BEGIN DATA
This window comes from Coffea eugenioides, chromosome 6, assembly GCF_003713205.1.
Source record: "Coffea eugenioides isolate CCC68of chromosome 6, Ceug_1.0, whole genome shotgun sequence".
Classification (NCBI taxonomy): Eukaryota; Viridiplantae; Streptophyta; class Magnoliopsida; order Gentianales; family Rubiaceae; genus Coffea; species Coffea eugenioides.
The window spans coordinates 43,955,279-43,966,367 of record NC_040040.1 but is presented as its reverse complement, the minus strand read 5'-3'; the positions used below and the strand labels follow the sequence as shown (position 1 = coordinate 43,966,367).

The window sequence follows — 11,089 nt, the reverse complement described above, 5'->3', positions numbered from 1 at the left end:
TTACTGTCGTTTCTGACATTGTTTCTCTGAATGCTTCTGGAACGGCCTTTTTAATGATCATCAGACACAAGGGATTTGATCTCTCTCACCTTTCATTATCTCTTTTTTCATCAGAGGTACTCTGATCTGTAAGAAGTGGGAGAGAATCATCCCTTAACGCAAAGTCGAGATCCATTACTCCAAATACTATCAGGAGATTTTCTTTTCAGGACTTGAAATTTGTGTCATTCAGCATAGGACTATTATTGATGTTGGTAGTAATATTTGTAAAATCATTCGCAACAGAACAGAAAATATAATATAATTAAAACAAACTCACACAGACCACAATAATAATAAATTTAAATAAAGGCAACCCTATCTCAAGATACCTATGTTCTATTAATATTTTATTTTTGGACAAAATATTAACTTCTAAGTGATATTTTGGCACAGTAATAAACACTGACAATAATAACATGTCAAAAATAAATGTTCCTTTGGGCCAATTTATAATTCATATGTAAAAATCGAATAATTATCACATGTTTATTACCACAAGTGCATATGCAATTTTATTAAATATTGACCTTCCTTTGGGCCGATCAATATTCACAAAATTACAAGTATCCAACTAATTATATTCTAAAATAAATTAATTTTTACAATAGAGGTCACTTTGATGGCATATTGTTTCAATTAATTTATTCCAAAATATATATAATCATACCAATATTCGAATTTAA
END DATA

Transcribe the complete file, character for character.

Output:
This window comes from Coffea eugenioides, chromosome 6, assembly GCF_003713205.1.
Source record: "Coffea eugenioides isolate CCC68of chromosome 6, Ceug_1.0, whole genome shotgun sequence".
Classification (NCBI taxonomy): Eukaryota; Viridiplantae; Streptophyta; class Magnoliopsida; order Gentianales; family Rubiaceae; genus Coffea; species Coffea eugenioides.
The window spans coordinates 43,955,279-43,966,367 of record NC_040040.1 but is presented as its reverse complement, the minus strand read 5'-3'; the positions used below and the strand labels follow the sequence as shown (position 1 = coordinate 43,966,367).

The window sequence follows — 11,089 nt, the reverse complement described above, 5'->3', positions numbered from 1 at the left end:
TTACTGTCGTTTCTGACATTGTTTCTCTGAATGCTTCTGGAACGGCCTTTTTAATGATCATCAGACACAAGGGATTTGATCTCTCTCACCTTTCATTATCTCTTTTTTCATCAGAGGTACTCTGATCTGTAAGAAGTGGGAGAGAATCATCCCTTAACGCAAAGTCGAGATCCATTACTCCAAATACTATCAGGAGATTTTCTTTTCAGGACTTGAAATTTGTGTCATTCAGCATAGGACTATTATTGATGTTGGTAGTAATATTTGTAAAATCATTCGCAACAGAACAGAAAATATAATATAATTAAAACAAACTCACACAGACCACAATAATAATAAATTTAAATAAAGGCAACCCTATCTCAAGATACCTATGTTCTATTAATATTTTATTTTTGGACAAAATATTAACTTCTAAGTGATATTTTGGCACAGTAATAAACACTGACAATAATAACATGTCAAAAATAAATGTTCCTTTGGGCCAATTTATAATTCATATGTAAAAATCGAATAATTATCACATGTTTATTACCACAAGTGCATATGCAATTTTATTAAATATTGACCTTCCTTTGGGCCGATCAATATTCACAAAATTACAAGTATCCAACTAATTATATTCTAAAATAAATTAATTTTTACAATAGAGGTCACTTTGATGGCATATTGTTTCAATTAATTTATTCCAAAATATATATAATCATACCAATATTCGAATTTAA